As far as the UFC’s plans go, it looks like central Canada is becoming the land of the interim-bantamweight title.
News broke today that UFC 161, the long-rumoured debut of the UFC in Winnipeg, Manitoba, Canada, finally has a main event. Renan Barao, fresh off his dismantling of Michael McDonald, will one again put his (pretend) belt on the line against dangerous veteran Eddie Wineland.
Barao is no stranger to title fights north of the border. He first won the (make-believe) 135-pound title against Urijah Faber at UFC 149 in Calgary. Who would have thought the Nova Uniao fighter would, almost a year later, still be fighting for interim-gold in the cold north. Hope Barao brings a jacket, as I hear Winnipeg is a little colder than Brazil this time of year (for non-Canadians, Winnipeg is basically the planet Hoth with a hockey team).
And I’ll stop all the “pretend title” jokes right here and now, because Renan Barao really should be the undisputed 135-pound champ. That’s because Dominick Cruz has been injured since before I hit puberty (yeah, I hit puberty a year and a half ago. I’m a late bloomer).
In all seriousness, Barao won his interim-title by outworking the aforementioned Urijah Faber to a unanimous decision. He was arguably more dominant against Faber than Cruz was in his decision win over “The California Kid”. He’s also defended his interim belt, which according to that old bit of boxing wisdom makes him the “true” interim-champion.
Wait, I’m confused.
Point is, Barao is legit. Keeping him the interim champion is the UFC’s way of preserving Dominick Cruz’s value when he returns (hopefully soon). Until then, Barao is for all intents and purposes the top dog at 135-pounds.
It’s strange that we have a title fight featuring a young, exciting prospect against a proven, old-school veteran – where the young guy is the champ and the veteran in the challenger. But that’s exactly what we have in Eddie Wineland, a longtime UFC and WEC veteran with 29 fights to his resume.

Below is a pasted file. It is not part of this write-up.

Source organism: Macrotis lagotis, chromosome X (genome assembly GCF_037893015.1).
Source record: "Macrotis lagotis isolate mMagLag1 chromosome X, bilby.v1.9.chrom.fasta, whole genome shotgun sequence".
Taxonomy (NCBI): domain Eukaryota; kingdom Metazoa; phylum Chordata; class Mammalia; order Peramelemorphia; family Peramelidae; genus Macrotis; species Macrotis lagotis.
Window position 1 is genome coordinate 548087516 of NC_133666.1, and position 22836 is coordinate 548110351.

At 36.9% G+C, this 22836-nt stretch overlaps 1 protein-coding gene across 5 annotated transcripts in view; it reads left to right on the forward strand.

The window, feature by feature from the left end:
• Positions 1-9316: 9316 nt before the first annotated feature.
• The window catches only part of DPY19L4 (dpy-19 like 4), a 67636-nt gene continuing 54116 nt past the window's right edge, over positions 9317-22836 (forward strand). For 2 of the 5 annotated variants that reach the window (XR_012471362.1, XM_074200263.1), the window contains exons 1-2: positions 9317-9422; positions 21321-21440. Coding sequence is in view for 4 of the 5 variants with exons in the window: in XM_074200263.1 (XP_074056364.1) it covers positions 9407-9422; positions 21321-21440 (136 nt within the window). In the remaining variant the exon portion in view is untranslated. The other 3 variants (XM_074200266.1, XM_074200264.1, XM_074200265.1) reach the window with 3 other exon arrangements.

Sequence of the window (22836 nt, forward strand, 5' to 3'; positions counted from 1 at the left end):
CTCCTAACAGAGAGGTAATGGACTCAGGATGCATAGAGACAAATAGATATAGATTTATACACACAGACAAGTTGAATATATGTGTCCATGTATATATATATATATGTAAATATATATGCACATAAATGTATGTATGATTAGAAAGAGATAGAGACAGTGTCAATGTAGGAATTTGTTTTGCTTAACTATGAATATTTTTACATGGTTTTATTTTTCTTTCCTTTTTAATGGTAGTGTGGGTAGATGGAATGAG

Wineland has been up and down in his UFC tenure, but is on a bit of a roll at the moment. In his last fight, he stopped fellow veteran Brad Pickett via split decision. Before that, he KO’d top bantamweight contender Scott Jorgensen in impressive fashion. That’s two back-to-back wins over top bantamweights – not bad for a guy who’s world title prospects were once written off by many.
The problem in this match-up is their common opponent, Captain Butt-Chin himself (editors note: Urijah Faber gets more action in a weekend than you or I will get in a lifetime). Barao handled Faber en route to a unanimous decision. Wineland was competitive with Faber, but ultimately succumbed to his pace and came out on the wrong end of a decision.
Now granted, Faber is a very different style match-up than Barao. My point is Barao, despite being a fake champion (last time, I promise) is quickly entering the lofty realm of well-rounded Brazilians who are dominating the modern day MMA landscape. Anderson Silva blazed the trail, and it’s since been well-worn by Jose Aldo and Junior Dos Santos – not to mention Barao, who is riding an unbelievable 31-fight winning streak.
In either regard, this fight should be a lot of fun. Now that UFC 161 has a headliner, it’ll be interesting to see what other fights fill the card for the UFC’s Winnipeg debut.